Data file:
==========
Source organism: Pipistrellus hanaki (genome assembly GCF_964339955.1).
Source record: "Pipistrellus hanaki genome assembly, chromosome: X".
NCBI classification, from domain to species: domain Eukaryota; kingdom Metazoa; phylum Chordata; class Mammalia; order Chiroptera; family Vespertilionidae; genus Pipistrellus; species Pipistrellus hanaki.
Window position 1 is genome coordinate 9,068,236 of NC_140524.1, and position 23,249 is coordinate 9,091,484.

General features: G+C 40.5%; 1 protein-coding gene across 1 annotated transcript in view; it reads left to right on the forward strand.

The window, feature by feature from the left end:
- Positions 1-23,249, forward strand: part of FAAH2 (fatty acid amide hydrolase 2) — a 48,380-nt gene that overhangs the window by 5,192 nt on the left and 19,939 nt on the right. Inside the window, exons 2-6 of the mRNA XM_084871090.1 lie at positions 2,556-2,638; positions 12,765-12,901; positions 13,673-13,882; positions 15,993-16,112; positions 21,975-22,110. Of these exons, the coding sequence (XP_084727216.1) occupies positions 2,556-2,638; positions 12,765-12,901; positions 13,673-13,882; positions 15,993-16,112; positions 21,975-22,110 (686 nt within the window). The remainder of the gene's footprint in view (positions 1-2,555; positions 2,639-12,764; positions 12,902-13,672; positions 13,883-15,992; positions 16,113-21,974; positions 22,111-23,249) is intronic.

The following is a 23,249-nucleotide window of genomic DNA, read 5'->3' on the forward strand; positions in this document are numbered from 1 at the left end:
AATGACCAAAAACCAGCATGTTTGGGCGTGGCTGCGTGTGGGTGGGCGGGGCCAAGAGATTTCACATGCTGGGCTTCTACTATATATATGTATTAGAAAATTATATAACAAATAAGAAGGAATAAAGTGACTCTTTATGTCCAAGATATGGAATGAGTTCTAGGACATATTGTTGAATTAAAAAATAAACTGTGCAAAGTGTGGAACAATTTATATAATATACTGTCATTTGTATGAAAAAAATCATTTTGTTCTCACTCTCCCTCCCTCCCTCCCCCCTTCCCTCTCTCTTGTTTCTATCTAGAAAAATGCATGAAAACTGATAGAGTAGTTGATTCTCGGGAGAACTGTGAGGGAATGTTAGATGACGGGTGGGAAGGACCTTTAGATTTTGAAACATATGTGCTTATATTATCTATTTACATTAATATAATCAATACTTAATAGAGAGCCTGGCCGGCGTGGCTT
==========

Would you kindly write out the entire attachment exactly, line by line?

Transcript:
Source organism: Pipistrellus hanaki (genome assembly GCF_964339955.1).
Source record: "Pipistrellus hanaki genome assembly, chromosome: X".
NCBI classification, from domain to species: domain Eukaryota; kingdom Metazoa; phylum Chordata; class Mammalia; order Chiroptera; family Vespertilionidae; genus Pipistrellus; species Pipistrellus hanaki.
Window position 1 is genome coordinate 9,068,236 of NC_140524.1, and position 23,249 is coordinate 9,091,484.

General features: G+C 40.5%; 1 protein-coding gene across 1 annotated transcript in view; it reads left to right on the forward strand.

The window, feature by feature from the left end:
- Positions 1-23,249, forward strand: part of FAAH2 (fatty acid amide hydrolase 2) — a 48,380-nt gene that overhangs the window by 5,192 nt on the left and 19,939 nt on the right. Inside the window, exons 2-6 of the mRNA XM_084871090.1 lie at positions 2,556-2,638; positions 12,765-12,901; positions 13,673-13,882; positions 15,993-16,112; positions 21,975-22,110. Of these exons, the coding sequence (XP_084727216.1) occupies positions 2,556-2,638; positions 12,765-12,901; positions 13,673-13,882; positions 15,993-16,112; positions 21,975-22,110 (686 nt within the window). The remainder of the gene's footprint in view (positions 1-2,555; positions 2,639-12,764; positions 12,902-13,672; positions 13,883-15,992; positions 16,113-21,974; positions 22,111-23,249) is intronic.

The following is a 23,249-nucleotide window of genomic DNA, read 5'->3' on the forward strand; positions in this document are numbered from 1 at the left end:
AATGACCAAAAACCAGCATGTTTGGGCGTGGCTGCGTGTGGGTGGGCGGGGCCAAGAGATTTCACATGCTGGGCTTCTACTATATATATGTATTAGAAAATTATATAACAAATAAGAAGGAATAAAGTGACTCTTTATGTCCAAGATATGGAATGAGTTCTAGGACATATTGTTGAATTAAAAAATAAACTGTGCAAAGTGTGGAACAATTTATATAATATACTGTCATTTGTATGAAAAAAATCATTTTGTTCTCACTCTCCCTCCCTCCCTCCCCCCTTCCCTCTCTCTTGTTTCTATCTAGAAAAATGCATGAAAACTGATAGAGTAGTTGATTCTCGGGAGAACTGTGAGGGAATGTTAGATGACGGGTGGGAAGGACCTTTAGATTTTGAAACATATGTGCTTATATTATCTATTTACATTAATATAATCAATACTTAATAGAGAGCCTGGCCGGCGTGGCTT